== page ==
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Recent HPG/ODI and ICRC reports concerning counterterrorism measures and humanitarian action


"The application of counter-terrorism legislation and other measures to humanitarian operations is challenging principled humanitarian action." So conclude Sara Pantuliano, Kate Mackintosh, and Samir Elhawary (with Victoria Metcalfe) in an important policy brief published last week by the Humanitarian Policy Group of the Overseas Development Institute. The authors outline, among other things, how international and domestic counterterrorism laws and other measures "have increased operating costs, slowed down administrative functions and operational response, curtailed funding and undermined humanitarian partnerships." Partly through case studies on Somalia and Gaza, the authors portray key concerns that counterterrorism measures present to individuals involved in humanitarian assistance in these situations. You can read more about the policy brief in a Guardian article, and you can watch a panel discussion on the brief online

Also this month, the International Committee of the Red Cross published its third report on "International Humanitarian Law (IHL) and the Challenges of Contemporary Armed Conflicts." (The previous two were published in 2003 and 2007, respectively.) According to the ICRC, "These reports aim to provide an overview of some of the challenges posed by contemporary armed conflicts for IHL, to generate broader reflection on those challenges and to outline ongoing or prospective ICRC action, positions and interest." In this year's report, the ICRC identified "The Conflation of IHL and the Legal Framework Governing Terrorism" as one of the challenges. As with the HPG policy brief (and with a February 2011 Working Paper by HPCR), the ICRC's report identifies a range of adverse impacts counterterrorism measures may have on obtaining and delivering humanitarian assistance in situations of armed conflict. For instance, the ICRC's report states that:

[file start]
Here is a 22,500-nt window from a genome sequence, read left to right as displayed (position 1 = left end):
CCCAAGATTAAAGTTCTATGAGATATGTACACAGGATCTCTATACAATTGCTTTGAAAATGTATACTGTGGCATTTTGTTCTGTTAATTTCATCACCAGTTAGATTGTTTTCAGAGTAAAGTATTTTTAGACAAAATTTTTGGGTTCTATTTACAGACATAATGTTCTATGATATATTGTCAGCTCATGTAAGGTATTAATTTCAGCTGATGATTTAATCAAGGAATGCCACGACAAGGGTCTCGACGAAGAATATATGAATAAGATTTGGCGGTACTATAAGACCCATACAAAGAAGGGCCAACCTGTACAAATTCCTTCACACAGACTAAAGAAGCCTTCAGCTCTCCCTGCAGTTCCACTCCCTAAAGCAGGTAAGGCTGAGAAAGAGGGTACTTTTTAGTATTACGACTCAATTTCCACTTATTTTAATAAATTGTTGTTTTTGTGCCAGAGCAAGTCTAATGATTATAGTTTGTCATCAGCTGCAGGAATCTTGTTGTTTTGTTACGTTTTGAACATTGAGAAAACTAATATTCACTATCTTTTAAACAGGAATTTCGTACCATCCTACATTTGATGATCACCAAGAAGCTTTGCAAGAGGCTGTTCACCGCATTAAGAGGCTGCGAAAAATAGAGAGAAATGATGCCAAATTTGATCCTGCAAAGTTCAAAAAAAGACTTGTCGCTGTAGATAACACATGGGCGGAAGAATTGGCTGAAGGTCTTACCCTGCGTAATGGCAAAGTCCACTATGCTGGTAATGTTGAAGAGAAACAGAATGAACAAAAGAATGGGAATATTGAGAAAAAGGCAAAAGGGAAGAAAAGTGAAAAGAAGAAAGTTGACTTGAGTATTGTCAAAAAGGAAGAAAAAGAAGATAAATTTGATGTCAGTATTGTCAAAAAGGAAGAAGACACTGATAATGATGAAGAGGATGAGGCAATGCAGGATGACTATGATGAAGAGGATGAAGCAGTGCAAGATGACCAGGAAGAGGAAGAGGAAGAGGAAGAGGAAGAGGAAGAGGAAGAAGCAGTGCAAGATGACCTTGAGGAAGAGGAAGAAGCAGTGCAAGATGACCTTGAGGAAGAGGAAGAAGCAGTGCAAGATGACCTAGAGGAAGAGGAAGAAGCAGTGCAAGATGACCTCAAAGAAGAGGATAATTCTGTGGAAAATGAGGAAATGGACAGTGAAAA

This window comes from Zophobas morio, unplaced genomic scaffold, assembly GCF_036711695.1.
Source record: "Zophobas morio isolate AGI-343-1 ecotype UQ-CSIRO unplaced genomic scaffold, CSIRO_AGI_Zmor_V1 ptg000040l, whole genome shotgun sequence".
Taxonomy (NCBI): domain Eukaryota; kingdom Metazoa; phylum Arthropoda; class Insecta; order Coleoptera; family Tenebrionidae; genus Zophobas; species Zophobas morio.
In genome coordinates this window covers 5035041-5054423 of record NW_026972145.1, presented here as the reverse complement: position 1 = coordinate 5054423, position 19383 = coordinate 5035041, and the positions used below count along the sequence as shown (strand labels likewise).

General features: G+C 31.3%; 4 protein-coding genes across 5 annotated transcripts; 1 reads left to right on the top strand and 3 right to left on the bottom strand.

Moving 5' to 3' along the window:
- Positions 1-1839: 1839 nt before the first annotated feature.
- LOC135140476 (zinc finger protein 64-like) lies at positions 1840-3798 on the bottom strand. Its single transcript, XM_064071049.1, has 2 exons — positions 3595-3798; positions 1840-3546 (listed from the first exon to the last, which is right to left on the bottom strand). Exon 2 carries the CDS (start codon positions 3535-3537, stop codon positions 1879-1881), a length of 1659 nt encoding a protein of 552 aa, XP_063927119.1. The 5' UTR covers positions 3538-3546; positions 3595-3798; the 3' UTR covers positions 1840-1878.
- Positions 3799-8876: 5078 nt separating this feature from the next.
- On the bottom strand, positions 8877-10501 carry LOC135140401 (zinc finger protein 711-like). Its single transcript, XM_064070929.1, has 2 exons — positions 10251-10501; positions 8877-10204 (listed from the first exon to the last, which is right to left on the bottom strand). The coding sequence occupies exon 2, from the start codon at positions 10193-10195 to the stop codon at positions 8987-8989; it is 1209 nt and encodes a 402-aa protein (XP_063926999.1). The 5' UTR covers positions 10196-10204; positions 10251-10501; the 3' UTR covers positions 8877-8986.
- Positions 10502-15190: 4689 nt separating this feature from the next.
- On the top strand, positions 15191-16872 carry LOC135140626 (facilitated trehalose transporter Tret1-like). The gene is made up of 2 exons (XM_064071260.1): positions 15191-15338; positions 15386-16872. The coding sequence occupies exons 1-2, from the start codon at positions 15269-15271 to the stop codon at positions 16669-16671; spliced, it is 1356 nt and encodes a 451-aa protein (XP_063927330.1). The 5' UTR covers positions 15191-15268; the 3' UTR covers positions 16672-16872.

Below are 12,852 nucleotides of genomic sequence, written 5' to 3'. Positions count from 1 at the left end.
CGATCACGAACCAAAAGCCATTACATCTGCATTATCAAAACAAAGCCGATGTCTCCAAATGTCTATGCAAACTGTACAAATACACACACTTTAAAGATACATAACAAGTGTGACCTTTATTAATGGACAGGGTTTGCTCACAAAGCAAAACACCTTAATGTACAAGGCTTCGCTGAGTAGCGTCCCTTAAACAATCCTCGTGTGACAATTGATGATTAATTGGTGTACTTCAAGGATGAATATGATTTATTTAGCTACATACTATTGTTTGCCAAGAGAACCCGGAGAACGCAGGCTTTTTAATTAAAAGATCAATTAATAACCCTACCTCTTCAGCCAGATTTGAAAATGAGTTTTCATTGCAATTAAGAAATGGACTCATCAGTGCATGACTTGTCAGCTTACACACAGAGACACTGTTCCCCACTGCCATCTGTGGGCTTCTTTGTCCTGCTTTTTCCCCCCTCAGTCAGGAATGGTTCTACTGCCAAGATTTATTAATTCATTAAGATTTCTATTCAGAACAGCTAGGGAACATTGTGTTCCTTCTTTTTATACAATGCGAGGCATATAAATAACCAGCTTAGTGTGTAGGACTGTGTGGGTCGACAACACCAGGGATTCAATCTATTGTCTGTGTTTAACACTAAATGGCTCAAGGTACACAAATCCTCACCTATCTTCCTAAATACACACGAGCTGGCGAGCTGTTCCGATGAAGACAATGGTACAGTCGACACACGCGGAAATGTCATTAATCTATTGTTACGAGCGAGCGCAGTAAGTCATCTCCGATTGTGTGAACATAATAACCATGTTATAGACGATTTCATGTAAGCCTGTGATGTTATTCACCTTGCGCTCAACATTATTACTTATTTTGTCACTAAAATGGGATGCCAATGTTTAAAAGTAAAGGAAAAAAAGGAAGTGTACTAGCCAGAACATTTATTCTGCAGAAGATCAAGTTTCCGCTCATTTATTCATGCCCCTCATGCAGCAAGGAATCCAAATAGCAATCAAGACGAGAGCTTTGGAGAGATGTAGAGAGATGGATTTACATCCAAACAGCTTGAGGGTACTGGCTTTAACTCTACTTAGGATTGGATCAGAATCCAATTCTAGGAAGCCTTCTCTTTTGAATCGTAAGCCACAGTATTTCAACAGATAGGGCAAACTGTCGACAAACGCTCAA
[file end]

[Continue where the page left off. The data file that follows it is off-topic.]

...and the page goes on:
The prohibition in criminal legislation of unqualified acts of "material support", "services" and "assistance to” or "association with” terrorist organizations could thus in practice result in the criminalization of the core activities of humanitarian organizations and their personnel aimed at meeting the needs of victims of armed conflicts and situations of violence below that threshold. These could include: visits and material assistance to detainees suspected of or condemned for being members of a terrorist organization; facilitation of family visits to such detainees; first aid training; war surgery seminars; IHL dissemination to members of armed opposition groups included in terrorist lists; assistance to provide for the basic needs of the civilian population in areas controlled by armed groups associated with terrorism; and large-scale assistance activities to internally displaced persons, where individuals associated with terrorism may be among the beneficiaries.
 
In addition, the criminalization based on broad definitions of "support or services” to ["]terrorism" may have the effect of governments including “anti-terrorist” funding conditions or restrictions in donor agreements. The relevant funding clauses may impede the provision of humanitarian services such as those mentioned above and would thus be de facto contrary to the mandates and/or missions of humanitarian organizations.
Indeed, as further emphasized in the report, counterterrorism measures criminalizing such forms of "support" to or "association" with "terrorist organizations" raise fundamental concerns for the ICRC: "At a basic level, the  potential  criminalization of humanitarian engagement with organized armed groups designated as 'terrorist organizations' may be said to reflect a nonacceptance of the notion of neutral and independent humanitarian action, an approach which the ICRC strives to promote in its operational work in the field."
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